The heteroduplicity of error prone PCR plasmids

Saturday, 12 November 2016

The heteroduplicity of error prone PCR plasmids

A mix of wt and
mutant...
In an error prone PCR the ep-aDNA is ligated onto a plasmid backbone and transformed. When assessing the diversity from a naïve plasmid pool, something odd is seen: some bases are mutated but not to saturation. This is often just dismissed or simply overlooked, but I suspect it is actually something interesting...

Occassionally, a mix can be found in
a "dirty prep". But is the prep dirty or
is it a frameshift?

Firstly, in a ligation mix the plasmids must be heteroduplex. In a PCR round double stranded DNA forms at 72°C and denatures at 95°C. However in the last step, the longer 72°C step all single molecules find their complement. However in the case of sequences with a few mutations any complement will do. That is to say all sequences at the end of an error prone PCR reaction are heteroduplexes —on an amplification plot of a qPCR few amplifications happens in the the last few cycles and there the DNA template is diluted more than in epPCR.
An old paper from 1989 (link) looks into what happens when one transforms a heteroduplex. Mismatch repair fixes the issue 70-80% of the time, while in 20% the plasmid duplicates into a mixed population.

Assuming that a heteroduplex survives DNA mismatch repair, the two plasmids will not part ways. After transformation the 50 µl of OD 100 exponential phase cells (OD 5) are grown in 1 ml SOC for an hour or two. SOC supports an OD of 4 per ml, so there is enough food for a single duplication at best, but then the copy number of a plasmid is 20 or so. The chance of picking 10 plasmids of all the same kind in a 50/50 of 20 plasmids is, using the pdf of a hypergeometric distribution, is 5e-6 (see figure), so pretty much impossible. In a dividing cell there is probably 2x 20 or something like that, but the maths is equally dire.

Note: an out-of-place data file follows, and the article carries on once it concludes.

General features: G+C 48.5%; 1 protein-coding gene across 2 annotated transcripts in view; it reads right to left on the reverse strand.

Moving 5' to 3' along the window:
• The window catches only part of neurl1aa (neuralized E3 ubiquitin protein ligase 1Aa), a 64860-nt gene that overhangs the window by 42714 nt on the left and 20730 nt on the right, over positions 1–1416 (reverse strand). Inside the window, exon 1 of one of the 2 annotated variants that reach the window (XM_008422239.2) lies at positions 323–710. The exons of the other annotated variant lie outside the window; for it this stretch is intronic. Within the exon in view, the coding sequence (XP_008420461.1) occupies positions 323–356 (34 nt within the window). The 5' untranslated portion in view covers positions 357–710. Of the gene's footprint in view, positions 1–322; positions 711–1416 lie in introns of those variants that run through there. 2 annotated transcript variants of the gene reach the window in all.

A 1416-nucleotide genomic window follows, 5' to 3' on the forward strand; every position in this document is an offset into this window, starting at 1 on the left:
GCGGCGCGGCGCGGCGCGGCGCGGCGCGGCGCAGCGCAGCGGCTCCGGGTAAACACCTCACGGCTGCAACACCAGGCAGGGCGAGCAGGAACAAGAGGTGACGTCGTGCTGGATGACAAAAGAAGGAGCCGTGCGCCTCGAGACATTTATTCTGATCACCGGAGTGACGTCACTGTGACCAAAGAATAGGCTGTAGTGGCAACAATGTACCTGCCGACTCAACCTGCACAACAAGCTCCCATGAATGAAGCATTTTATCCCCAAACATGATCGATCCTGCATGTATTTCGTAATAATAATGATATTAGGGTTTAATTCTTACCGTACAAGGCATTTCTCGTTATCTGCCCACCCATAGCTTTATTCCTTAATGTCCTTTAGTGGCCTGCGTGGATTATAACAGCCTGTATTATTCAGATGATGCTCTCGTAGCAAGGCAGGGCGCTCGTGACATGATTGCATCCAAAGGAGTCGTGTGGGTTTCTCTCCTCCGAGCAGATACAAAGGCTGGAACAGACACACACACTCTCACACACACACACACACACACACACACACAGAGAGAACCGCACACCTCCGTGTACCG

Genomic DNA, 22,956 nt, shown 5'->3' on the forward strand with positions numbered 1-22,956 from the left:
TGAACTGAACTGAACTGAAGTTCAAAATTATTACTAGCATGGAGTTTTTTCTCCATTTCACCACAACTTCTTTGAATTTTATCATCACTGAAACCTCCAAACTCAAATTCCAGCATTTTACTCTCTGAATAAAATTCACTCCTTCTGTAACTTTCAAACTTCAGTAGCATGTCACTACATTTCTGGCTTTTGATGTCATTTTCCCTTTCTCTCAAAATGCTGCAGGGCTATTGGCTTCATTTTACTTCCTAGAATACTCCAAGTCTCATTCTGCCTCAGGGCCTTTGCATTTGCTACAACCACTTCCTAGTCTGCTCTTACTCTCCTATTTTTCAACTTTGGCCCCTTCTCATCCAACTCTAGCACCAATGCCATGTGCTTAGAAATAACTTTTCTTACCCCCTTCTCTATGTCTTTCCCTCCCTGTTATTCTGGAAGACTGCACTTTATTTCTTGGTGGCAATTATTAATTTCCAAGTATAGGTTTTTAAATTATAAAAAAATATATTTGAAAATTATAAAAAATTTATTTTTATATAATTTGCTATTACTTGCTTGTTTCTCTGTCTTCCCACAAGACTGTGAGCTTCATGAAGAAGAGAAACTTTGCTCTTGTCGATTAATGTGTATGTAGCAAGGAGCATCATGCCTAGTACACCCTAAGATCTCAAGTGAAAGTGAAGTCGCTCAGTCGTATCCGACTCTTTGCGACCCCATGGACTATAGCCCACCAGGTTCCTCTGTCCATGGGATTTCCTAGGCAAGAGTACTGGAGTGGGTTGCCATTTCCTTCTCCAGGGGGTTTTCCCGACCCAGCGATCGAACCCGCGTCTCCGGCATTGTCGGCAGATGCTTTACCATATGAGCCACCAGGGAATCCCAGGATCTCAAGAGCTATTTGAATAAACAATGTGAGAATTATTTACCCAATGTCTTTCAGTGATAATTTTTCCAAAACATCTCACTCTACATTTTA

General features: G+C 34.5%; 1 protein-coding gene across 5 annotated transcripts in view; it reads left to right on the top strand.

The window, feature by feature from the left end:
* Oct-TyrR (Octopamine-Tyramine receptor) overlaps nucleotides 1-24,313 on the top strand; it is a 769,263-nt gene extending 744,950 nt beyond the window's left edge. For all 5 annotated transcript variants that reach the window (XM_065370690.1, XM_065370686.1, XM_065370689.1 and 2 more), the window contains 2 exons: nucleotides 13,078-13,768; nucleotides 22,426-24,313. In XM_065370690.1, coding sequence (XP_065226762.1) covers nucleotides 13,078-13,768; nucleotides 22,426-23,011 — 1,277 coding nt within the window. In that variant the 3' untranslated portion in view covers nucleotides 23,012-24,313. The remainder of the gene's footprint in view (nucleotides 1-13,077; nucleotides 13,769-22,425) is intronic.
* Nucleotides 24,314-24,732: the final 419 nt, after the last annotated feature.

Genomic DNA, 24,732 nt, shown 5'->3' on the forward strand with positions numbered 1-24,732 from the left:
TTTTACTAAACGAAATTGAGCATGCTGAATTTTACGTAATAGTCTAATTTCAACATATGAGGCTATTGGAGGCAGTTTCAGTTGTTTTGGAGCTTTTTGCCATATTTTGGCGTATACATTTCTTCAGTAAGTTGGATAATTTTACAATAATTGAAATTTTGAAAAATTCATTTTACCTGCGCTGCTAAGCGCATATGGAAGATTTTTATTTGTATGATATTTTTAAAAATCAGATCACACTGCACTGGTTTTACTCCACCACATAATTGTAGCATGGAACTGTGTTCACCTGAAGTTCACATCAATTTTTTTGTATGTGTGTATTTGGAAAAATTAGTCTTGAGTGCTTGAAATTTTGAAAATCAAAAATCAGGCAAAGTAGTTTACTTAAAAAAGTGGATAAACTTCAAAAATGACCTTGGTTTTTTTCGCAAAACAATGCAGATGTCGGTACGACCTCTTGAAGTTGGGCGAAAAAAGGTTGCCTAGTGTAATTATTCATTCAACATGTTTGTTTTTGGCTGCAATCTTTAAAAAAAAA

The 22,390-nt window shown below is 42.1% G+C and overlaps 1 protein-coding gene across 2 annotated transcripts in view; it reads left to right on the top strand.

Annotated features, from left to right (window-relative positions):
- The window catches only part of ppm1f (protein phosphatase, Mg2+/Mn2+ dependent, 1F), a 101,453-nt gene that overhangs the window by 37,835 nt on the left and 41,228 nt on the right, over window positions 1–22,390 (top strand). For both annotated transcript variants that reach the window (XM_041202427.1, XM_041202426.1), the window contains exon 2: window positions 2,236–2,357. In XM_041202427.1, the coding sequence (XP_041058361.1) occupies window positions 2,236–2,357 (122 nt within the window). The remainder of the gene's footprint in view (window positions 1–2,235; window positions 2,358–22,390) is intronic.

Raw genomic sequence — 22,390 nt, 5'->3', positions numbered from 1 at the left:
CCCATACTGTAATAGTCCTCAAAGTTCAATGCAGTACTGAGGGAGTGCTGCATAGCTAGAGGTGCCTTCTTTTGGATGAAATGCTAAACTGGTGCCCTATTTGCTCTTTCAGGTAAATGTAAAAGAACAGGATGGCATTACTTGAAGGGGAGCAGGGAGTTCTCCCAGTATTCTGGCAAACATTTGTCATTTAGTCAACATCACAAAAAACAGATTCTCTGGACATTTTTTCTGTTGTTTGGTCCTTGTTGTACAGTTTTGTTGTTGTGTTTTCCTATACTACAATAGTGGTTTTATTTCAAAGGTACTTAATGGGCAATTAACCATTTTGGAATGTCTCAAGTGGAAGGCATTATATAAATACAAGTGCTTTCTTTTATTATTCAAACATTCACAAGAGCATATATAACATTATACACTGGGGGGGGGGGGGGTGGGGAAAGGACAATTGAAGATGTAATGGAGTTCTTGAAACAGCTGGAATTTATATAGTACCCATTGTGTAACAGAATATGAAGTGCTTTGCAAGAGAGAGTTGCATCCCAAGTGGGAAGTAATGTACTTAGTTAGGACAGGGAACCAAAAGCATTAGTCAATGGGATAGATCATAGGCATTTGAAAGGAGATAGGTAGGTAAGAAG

However, the maths does not fully fit. If no cells die, the numbers should be 50/50 and even if cells die (ghosts) or get stuck (zombies or eels) rather easily the chances are relatively small I would guess. The best way is to do simulation, but some assumptions may be wrong. My guess is that a mixed plasmid is not overly perturbed by amplification of a cell to 5 ml LB (5e9 CFU). However 1 in 5 mutations in a sequence are not a mix. Actually the ones that could be a mix are ambiguous and is more of a 1 in 10 event (if even) and the proportion is not a 50/50. Nevertheless, this seems, on paper, to be a legitimate thing.

On the flipside the cells that repair the heteroduplex would suggest that a DNA shuffle of sorts between two actually happens in vivo, which is a good thing if the number of amplifications was high as some combinations of mutations will be over represented. In a subsequent post I do an experiment and see if it is can be used.
Early mutations are overrepresented and in the small sampling you find the same mutation.
A 'naive jackpot' I sometimes call them, but I really ought to think of a catchier name...

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